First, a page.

Ahhhh….Colcannon! Irish Comfort food at its finest! I can’t believe in all my years of St. Patrick’s Day blogging I haven’t shared this recipe. For those of you who might be unfamiliar with this dish, it is buttery mashed potatoes whipped up with cabbage, leeks and bacon. OMG right?!!! With that list of outstanding ingredients, you just know it is going to be to die for.
Colcannon or Cál Ceannann in Irish simply means white-headed cabbage. There are many regional variations on this dish, sometimes ham is used rather than bacon, sometimes you’ll find spring onions included rather than leeks. Indeed, I was rather horrified to discover that some peculiar folks will use kale rather than cabbage. This is disturbing to me for a couple of reasons. First off, the dish’s actual name is the word for cabbage, so….
And then of course, I hate kale. Yup…hate it. I know it is good for me. However, I find it bitter and evil. In fact the mere thought of kale inspires this same look I have when I find caraway seeds in my soda bread.
I’m flexible on swapping around some of the other ingredients in my Colcannon, though I do believe that leeks, cabbage and bacon are supreme. But, please… don’t get that nasty old kale anywhere near my Colcannon! Anyhoo…In Ireland, Colcannon is traditionally served on Halloween. It is a bit like Barmbrack that I just recently told you about, in that it was used in Halloween divination rituals. Several charms or trinkets, such as a ring, thimble or coins would be stirred into the Colcannon before it was served. The item you ended up with on your plate would tell your fortune. (i.e.. if you got a ring, you would be married before the year was through.) In the 1800’s, Irish immigrants brought this recipe with them to the United States and Colcannon came to be associated more with St. Patrick’s Day, rather than Halloween. I can definitely say, for me, Colcannon is great any time of the year. Sheer Comfort Food perfection!
Colcannon (Cál Ceannann)
recipe slightly adapted from: Williams Sonoma
- 2 1/2 lb. potatoes, peeled and quartered
- Salt and freshly ground pepper, to taste
- 8 Tablespoons (1 stick) unsalted butter
- 3/4 cup milk (or cream if you are feeling particularly decadent)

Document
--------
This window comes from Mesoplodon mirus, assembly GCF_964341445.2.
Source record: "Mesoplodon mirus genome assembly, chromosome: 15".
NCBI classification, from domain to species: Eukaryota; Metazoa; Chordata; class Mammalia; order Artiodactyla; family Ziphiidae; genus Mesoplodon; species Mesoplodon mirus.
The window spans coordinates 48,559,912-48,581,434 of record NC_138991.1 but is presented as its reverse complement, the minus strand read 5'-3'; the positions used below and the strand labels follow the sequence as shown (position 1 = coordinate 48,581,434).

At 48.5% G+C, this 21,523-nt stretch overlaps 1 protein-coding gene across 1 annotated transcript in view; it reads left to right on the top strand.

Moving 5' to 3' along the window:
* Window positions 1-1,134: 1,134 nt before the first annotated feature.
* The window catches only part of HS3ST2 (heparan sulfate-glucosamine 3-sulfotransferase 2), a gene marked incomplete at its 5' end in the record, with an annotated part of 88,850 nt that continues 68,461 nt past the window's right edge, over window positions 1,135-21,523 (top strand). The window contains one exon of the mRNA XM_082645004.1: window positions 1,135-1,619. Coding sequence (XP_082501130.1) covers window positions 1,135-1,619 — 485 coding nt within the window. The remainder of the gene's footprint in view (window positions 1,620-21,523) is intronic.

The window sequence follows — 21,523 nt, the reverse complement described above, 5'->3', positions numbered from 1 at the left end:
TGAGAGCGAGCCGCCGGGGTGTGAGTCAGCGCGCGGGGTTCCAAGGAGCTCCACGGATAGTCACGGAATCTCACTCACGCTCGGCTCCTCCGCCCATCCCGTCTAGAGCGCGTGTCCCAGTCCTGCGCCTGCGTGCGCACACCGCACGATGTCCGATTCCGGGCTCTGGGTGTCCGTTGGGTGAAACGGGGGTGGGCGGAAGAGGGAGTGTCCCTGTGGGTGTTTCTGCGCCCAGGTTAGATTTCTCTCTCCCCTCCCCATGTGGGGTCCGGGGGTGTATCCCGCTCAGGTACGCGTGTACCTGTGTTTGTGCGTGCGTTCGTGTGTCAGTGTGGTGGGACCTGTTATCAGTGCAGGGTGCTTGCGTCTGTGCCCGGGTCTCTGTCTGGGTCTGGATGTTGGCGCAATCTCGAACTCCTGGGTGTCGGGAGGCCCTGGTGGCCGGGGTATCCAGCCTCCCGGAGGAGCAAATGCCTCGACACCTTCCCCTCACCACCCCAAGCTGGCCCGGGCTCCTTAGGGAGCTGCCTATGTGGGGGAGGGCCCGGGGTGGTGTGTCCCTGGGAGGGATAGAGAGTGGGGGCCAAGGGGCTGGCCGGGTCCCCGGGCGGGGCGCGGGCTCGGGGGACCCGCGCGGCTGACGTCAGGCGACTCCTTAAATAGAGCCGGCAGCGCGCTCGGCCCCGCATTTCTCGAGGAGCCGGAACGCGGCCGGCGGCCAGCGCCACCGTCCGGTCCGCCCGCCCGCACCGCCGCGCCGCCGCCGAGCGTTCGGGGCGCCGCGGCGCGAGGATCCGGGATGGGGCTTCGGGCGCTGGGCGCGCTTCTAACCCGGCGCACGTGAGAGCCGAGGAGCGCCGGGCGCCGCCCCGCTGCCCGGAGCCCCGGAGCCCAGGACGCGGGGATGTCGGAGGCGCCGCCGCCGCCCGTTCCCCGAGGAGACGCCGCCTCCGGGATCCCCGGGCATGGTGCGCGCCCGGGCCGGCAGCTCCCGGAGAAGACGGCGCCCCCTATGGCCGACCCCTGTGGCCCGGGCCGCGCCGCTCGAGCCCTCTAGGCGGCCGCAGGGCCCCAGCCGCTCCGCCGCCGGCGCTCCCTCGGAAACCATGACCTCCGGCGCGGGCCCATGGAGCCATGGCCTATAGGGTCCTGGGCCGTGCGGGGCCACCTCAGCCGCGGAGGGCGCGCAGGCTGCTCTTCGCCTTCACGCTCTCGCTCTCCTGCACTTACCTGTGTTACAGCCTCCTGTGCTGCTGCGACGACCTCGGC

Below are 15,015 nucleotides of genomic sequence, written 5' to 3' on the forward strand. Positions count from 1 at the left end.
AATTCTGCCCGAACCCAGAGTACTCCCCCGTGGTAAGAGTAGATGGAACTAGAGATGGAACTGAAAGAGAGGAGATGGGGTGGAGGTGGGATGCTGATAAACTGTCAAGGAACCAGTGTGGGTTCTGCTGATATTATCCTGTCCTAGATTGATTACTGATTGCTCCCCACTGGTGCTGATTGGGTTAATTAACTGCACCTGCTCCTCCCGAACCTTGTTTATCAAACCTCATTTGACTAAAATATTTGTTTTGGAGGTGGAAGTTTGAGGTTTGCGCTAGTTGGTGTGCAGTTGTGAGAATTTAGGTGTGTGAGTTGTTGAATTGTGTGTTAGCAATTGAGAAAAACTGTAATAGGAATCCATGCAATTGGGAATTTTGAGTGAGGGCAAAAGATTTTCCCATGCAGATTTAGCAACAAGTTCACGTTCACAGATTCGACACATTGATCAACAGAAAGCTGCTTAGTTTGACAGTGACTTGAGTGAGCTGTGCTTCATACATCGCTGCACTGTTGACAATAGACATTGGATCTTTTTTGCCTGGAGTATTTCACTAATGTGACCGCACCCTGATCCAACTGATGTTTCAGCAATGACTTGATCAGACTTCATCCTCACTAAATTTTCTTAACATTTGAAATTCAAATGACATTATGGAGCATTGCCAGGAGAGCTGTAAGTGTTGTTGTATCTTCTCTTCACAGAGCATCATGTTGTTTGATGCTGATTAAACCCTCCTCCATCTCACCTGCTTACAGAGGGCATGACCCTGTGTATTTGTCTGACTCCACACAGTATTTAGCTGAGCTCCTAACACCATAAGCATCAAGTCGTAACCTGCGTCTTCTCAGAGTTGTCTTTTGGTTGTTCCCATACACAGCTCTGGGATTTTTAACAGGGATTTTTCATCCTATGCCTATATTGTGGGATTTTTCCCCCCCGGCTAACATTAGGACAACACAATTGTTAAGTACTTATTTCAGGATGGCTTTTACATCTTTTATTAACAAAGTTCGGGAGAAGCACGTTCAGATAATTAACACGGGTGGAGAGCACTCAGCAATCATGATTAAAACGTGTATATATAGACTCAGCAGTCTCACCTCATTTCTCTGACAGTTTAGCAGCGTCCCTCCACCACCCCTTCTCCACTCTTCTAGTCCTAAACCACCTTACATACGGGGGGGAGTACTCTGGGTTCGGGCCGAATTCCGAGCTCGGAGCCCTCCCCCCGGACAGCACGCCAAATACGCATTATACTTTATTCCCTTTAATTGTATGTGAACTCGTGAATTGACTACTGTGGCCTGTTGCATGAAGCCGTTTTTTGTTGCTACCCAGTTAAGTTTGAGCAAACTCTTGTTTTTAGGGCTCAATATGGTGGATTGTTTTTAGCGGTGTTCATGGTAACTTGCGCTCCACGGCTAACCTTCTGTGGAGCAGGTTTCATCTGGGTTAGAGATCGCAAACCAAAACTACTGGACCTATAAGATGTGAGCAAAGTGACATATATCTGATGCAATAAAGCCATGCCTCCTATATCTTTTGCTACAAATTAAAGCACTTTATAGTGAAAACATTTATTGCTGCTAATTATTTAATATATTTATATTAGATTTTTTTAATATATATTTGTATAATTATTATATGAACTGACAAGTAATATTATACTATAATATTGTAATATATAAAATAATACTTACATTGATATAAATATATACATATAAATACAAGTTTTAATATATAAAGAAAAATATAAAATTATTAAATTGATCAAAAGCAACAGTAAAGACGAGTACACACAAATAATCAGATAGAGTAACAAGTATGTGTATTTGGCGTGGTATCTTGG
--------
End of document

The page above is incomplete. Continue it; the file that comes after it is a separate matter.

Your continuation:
- 4 bacon slices, cut into 1/2-inch dice
- 2 large leeks, white and light green portions,
halved lengthwise, rinsed well and thinly sliced
- 1/2 small head cabbage, about 1 lb., cored
and coarsely chopped
- 1/8 teaspoon freshly grated nutmeg
Put the potatoes in a large pot, add water to cover the potatoes by 2 inches and generously salt the water. Bring to a boil over medium-high heat, reduce the heat to medium and cook until the potatoes are tender when pierced with a knife, about 15 minutes. Drain well in a colander.
Meanwhile, in a small saucepan over low heat, combine the butter and milk and heat until the butter melts and the mixture is hot, 8 to 10 minutes.
Set a potato ricer over the bowl of a stand mixer and press the potatoes through in batches. Mix in the milk mixture in two additions. Season with salt and pepper. Cover the bowl with aluminum foil and set over a large saucepan of barely simmering water to keep warm.
Heat a heavy pot or Dutch oven over medium heat until hot. Add the bacon and cook, stirring occasionally, until browned and crisp, about 5 minutes. Using a slotted spoon, transfer the bacon to a paper towel-lined plate. Set aside.
Pour off all but 3 Tablespoons of the fat from the pot. Return the pot to medium heat, add the leeks and cook, stirring occasionally, until softened, about 5 minutes. Add the cabbage and toss until tender-crisp, about 8 minutes. Sprinkle with freshly ground nutmeg and the bacon, and season with salt and pepper. Stir the potatoes into the cabbage mixture and serve warm.
Colcannon brought to you by: Runcible Eats (www.leaandjay.com)
Links to Useful Kitchen Tools & Ingredients for Colcannon:
I enjoy feasts from around the world. I am discovering a lot of Irish baking lately. This looks like a fun recipe.Lovely!
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